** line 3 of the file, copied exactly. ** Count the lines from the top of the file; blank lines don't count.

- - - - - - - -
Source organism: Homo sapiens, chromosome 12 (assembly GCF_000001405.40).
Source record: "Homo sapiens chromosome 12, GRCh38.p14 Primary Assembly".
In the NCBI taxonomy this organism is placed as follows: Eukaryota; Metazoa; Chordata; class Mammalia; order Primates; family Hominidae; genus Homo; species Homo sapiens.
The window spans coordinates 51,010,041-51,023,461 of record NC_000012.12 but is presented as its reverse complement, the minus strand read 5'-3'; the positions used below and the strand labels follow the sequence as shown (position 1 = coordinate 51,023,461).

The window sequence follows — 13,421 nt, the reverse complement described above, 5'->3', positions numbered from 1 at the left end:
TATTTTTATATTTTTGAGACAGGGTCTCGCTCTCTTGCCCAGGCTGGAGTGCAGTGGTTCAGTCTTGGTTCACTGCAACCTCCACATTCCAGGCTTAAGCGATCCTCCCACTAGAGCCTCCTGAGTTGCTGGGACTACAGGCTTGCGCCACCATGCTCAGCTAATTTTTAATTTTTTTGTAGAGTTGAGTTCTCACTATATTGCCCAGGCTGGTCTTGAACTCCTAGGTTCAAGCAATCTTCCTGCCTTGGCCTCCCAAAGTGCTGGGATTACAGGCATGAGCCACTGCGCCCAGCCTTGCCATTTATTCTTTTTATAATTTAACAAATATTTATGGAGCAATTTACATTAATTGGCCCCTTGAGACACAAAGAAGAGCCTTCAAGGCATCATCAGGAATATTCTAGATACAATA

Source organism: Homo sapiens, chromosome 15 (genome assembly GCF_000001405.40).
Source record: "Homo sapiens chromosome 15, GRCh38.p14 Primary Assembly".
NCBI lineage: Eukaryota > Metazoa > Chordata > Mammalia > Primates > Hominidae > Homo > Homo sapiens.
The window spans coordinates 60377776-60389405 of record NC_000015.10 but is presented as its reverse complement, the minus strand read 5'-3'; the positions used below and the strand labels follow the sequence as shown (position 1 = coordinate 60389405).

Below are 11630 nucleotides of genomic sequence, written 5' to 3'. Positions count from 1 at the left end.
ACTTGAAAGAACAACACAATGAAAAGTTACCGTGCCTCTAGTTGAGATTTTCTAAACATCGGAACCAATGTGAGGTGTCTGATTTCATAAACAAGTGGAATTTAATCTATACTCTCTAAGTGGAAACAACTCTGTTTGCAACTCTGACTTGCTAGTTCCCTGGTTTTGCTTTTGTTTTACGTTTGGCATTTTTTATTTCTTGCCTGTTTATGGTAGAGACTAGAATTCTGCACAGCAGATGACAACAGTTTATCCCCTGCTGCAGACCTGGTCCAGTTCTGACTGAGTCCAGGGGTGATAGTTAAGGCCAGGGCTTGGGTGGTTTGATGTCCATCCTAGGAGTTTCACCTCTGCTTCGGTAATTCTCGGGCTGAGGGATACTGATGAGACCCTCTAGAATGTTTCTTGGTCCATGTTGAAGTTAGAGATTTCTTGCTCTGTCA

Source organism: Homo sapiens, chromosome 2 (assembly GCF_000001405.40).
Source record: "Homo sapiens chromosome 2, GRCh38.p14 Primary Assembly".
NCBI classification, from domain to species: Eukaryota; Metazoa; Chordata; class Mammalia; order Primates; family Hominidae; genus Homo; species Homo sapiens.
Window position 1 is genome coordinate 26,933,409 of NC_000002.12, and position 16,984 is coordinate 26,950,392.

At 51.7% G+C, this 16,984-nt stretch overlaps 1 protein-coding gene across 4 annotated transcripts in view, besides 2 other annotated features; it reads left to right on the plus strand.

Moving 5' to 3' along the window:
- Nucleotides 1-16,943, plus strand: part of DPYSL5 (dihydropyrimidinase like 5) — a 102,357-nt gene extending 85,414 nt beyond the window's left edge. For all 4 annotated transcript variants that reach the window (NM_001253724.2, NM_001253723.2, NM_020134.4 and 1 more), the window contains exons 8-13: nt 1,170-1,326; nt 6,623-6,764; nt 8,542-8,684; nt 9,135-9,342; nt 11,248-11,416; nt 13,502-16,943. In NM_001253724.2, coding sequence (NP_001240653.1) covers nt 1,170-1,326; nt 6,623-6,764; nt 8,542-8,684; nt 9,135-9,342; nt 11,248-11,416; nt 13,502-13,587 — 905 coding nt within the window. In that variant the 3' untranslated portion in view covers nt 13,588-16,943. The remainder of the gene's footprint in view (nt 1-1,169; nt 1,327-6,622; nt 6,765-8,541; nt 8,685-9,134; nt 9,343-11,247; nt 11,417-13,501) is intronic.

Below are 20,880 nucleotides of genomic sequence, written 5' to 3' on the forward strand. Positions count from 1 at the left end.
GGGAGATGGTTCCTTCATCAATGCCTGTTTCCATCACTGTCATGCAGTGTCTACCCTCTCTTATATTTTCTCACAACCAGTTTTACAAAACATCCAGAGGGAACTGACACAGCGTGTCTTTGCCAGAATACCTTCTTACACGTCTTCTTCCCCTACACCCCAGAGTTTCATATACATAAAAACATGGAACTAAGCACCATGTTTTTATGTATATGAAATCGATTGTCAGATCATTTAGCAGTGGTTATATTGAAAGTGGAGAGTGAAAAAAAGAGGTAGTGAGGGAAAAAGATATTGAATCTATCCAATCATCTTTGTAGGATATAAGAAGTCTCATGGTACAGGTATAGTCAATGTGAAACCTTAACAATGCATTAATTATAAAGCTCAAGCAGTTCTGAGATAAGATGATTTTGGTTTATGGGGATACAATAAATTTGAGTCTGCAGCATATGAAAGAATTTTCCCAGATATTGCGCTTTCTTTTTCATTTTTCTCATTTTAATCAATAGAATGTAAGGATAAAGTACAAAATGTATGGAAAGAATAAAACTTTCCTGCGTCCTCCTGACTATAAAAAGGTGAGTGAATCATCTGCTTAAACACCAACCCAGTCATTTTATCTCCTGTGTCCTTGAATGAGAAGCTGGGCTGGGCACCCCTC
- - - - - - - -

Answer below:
In the NCBI taxonomy this organism is placed as follows: Eukaryota; Metazoa; Chordata; class Mammalia; order Primates; family Hominidae; genus Homo; species Homo sapiens.